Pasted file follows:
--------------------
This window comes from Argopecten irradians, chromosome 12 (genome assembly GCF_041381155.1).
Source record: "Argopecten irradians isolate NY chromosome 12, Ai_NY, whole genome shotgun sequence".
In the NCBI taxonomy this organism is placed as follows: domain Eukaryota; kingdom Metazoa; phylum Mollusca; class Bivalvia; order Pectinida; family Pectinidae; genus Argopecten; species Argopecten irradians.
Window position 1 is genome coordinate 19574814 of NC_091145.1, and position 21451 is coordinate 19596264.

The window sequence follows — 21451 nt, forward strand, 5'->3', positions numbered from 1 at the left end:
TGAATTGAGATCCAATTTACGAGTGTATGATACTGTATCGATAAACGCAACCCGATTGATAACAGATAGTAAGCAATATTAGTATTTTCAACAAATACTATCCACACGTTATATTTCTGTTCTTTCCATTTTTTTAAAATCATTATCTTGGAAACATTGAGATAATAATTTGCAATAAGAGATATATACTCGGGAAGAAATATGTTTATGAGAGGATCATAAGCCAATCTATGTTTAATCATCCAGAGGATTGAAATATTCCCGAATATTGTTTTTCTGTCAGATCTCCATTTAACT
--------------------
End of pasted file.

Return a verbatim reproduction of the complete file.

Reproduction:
This window comes from Argopecten irradians, chromosome 12 (genome assembly GCF_041381155.1).
Source record: "Argopecten irradians isolate NY chromosome 12, Ai_NY, whole genome shotgun sequence".
In the NCBI taxonomy this organism is placed as follows: domain Eukaryota; kingdom Metazoa; phylum Mollusca; class Bivalvia; order Pectinida; family Pectinidae; genus Argopecten; species Argopecten irradians.
Window position 1 is genome coordinate 19574814 of NC_091145.1, and position 21451 is coordinate 19596264.

The window sequence follows — 21451 nt, forward strand, 5'->3', positions numbered from 1 at the left end:
TGAATTGAGATCCAATTTACGAGTGTATGATACTGTATCGATAAACGCAACCCGATTGATAACAGATAGTAAGCAATATTAGTATTTTCAACAAATACTATCCACACGTTATATTTCTGTTCTTTCCATTTTTTTAAAATCATTATCTTGGAAACATTGAGATAATAATTTGCAATAAGAGATATATACTCGGGAAGAAATATGTTTATGAGAGGATCATAAGCCAATCTATGTTTAATCATCCAGAGGATTGAAATATTCCCGAATATTGTTTTTCTGTCAGATCTCCATTTAACT